Cadillac engine knowledge
by: 1168061567, 1168560980, CadDaddy42, Cobalt327, Crashfarmer, Crosley, Curtis73, DrChop, GSXMEN, IkoZd3, Jon, M&M CUSTOM, Techinspector1
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|Year||Disp.||Fuel||Horsepower||Torque@RPM||Bore x Stroke||Comp. ratio|
|Year||Disp.||Fuel||Spark plugs||Dist.||Timing BTDC||Intake opens||Idle speed|
Fastener torque specifications
Block casting numbers
- 1968-'69 472: 1486238
- 1970-'76 472 & 500: 1485200 (1486200 was used on some 1974-'76 500 engines)
- 1977-'79 425: 1609110
- 1980-'85 368: 1615255 Carb; 1620734 EFI
Crank casting number
- 1968-'74 472: 1486424
- 1970 500: 1495094
- 1971-'76 500: 1496793
- 1977-'79 425: 1609142R
- 1980-'85 368: 1609142
Stroke can be measured through spark plug hole if the engine will turn over.
- 1968-'74 472, 1977-'79 425, 1980-'85 368: 4.060" (less than 4-1/8")
- 1970-'76 500: 4.300" (more than 4-1/4")
Head casting number
Usually in the center of the head under the valve cover.
- 1968-'69 472: 1486250
- 1970 472 & 500: 1495950, 1497902, 1486250
- 1971-'73 472 & 500: 1497902
- 1974-'76 472 & 500: 6024493, 6024552
- 472 and 500 heads have the last 3 digits of the casting number in a recess under a center intake port, visible from the lifter valley with a mirror.
- 1977-'79 425: 1609112, 1609423 (last 3 usually on driver's front / pass. rear exhaust port)
- 1980-'85 368: 1615188, others unknown. The 4-6-8 head is substantially different than the regular head, and the rocker assemblies are not directly interchangeable.
A fairly comprehensive 2 page PDF ID guide with pictures (mostly on the 472/500 engines) can be found HERE. For a quick ID, on the second page there is a box shape shown on the rear of the 1977-later blocks to ID the smaller engines. Distinguishing a 1970-newer 472 from a 500 can only be done by crank number, stroke, or piston design, as all other parts are the same.
Modifications and swapping
The biggest gains in power output come with cylinder head work. Pre-1974 heads are small chamber 76 cc's and are good for around 12-13 to 1 compression when a flat top piston is fitted. Race gas, alcohol or propane fuel must be used.
The 1974 and later open chamber heads have 120 cc chambers giving compression ratios of 7.5-9 to 1 depending on the piston used.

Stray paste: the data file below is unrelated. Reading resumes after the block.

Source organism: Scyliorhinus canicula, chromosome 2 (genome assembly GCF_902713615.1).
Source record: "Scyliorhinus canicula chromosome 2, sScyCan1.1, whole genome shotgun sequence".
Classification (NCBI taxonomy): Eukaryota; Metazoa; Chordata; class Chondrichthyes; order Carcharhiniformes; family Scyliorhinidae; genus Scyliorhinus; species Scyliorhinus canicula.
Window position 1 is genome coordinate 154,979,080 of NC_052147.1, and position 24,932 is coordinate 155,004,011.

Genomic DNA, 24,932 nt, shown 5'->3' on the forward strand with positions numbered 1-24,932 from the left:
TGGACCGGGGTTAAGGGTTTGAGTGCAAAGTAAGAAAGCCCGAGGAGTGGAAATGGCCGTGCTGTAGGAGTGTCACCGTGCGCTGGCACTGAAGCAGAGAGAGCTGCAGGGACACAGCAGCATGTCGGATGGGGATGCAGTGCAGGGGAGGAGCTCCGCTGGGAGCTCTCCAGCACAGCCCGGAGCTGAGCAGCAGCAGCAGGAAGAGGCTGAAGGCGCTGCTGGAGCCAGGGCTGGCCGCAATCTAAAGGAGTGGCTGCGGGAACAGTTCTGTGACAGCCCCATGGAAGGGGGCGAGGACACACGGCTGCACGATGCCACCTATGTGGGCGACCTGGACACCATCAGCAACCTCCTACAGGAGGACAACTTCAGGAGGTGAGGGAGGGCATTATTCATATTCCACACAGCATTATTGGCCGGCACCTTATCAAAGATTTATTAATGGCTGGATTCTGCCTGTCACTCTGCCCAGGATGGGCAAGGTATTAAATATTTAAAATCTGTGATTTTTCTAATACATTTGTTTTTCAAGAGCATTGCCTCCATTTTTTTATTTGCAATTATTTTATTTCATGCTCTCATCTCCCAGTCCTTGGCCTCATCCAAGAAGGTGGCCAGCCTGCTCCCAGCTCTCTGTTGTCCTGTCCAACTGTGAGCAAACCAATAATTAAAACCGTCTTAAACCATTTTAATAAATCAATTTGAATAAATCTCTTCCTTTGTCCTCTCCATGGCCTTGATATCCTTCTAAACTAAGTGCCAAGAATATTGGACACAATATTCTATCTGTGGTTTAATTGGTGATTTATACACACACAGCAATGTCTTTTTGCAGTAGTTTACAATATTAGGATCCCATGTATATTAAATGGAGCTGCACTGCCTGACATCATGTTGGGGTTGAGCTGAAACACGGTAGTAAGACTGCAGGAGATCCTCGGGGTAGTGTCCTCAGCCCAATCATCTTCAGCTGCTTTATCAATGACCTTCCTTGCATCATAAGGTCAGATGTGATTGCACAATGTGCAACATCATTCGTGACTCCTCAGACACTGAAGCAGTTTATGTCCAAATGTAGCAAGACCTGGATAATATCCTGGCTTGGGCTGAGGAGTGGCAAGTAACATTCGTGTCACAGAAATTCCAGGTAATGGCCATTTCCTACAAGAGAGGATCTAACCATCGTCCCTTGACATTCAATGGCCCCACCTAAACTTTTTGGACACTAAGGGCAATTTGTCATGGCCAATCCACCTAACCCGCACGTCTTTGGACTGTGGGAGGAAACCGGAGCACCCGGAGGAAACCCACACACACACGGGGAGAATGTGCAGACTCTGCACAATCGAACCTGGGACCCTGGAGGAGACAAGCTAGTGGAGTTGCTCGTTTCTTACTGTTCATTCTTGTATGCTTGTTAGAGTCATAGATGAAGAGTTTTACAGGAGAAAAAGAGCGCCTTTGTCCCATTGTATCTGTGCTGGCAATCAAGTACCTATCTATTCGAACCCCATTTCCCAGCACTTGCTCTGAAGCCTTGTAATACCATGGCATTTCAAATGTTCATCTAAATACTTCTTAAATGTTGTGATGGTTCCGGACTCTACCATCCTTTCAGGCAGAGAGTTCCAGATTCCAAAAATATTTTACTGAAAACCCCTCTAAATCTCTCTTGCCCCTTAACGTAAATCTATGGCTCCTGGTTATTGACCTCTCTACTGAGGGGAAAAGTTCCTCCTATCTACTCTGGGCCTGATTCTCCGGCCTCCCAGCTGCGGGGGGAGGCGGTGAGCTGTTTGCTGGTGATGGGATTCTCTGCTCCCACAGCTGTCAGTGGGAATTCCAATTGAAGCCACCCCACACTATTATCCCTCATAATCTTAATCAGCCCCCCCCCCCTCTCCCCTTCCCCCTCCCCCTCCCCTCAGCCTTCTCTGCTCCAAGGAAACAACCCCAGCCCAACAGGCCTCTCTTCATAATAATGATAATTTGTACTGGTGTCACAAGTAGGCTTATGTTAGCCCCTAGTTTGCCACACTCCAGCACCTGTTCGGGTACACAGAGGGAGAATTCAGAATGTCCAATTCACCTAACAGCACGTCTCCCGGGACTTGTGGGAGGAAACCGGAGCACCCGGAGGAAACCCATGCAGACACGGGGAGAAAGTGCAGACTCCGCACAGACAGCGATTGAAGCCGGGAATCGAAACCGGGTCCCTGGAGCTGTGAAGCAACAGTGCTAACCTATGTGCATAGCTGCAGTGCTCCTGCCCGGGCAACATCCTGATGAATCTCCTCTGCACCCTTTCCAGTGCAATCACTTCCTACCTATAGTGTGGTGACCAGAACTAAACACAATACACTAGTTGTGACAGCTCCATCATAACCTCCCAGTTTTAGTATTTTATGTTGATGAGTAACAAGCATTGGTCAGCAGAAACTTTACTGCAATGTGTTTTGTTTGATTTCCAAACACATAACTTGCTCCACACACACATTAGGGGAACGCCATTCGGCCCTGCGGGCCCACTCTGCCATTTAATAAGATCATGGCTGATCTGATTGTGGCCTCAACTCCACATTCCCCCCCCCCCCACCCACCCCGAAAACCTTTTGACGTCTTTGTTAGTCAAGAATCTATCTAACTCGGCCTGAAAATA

Big gains can be made by adding larger valves. The valve sizes can be boosted to 2.19"/1.84" without worry of hitting the water jackets. The usual porting, valve unshrouding and minor bowl modifications will work, although the short-side radius should be left alone to avoid drastic differences in airflow. Roughly 20 hp can be gained by this work alone and most of that comes from the larger valves.
The 1977-'79 425 heads have 108cc chambers giving about 10:1 compression ratio depending on the piston used. The 425 heads have restricted air flow due to their port design making them the least desirable for modification. The head gasket is different as well.
Blocks should get the standard deburring. A drain hole can be drilled into the rear of the lifter valley for better oil drain back and a spillway can be added to the oval hole at the front of the block to better lubricate the timing chain and the camshaft thrust face. Incidentally, later blocks have 1/2 inch oil galleries for increased flow through the block, so it makes a good performance base.
A 472 can be made into a 500 by swapping in the 500 crank and pistons, although on 1968-'69 engines, a slight amount of notching is necessary at the bottom of the cylinder bores.
High performance tolerances
- Crank end-play, minimum- 0.008"
- Rod side clearance- 0.035"
- Top ring gap- 0.020"
- Second ring gap- 0.018"
The stock cam can benefit from advancing the cam timing 2 degrees, as these engines had retarded cam timing in stock form for emissions. Attach the degree wheel to the crank with a 9/16-24 fine thread bolt.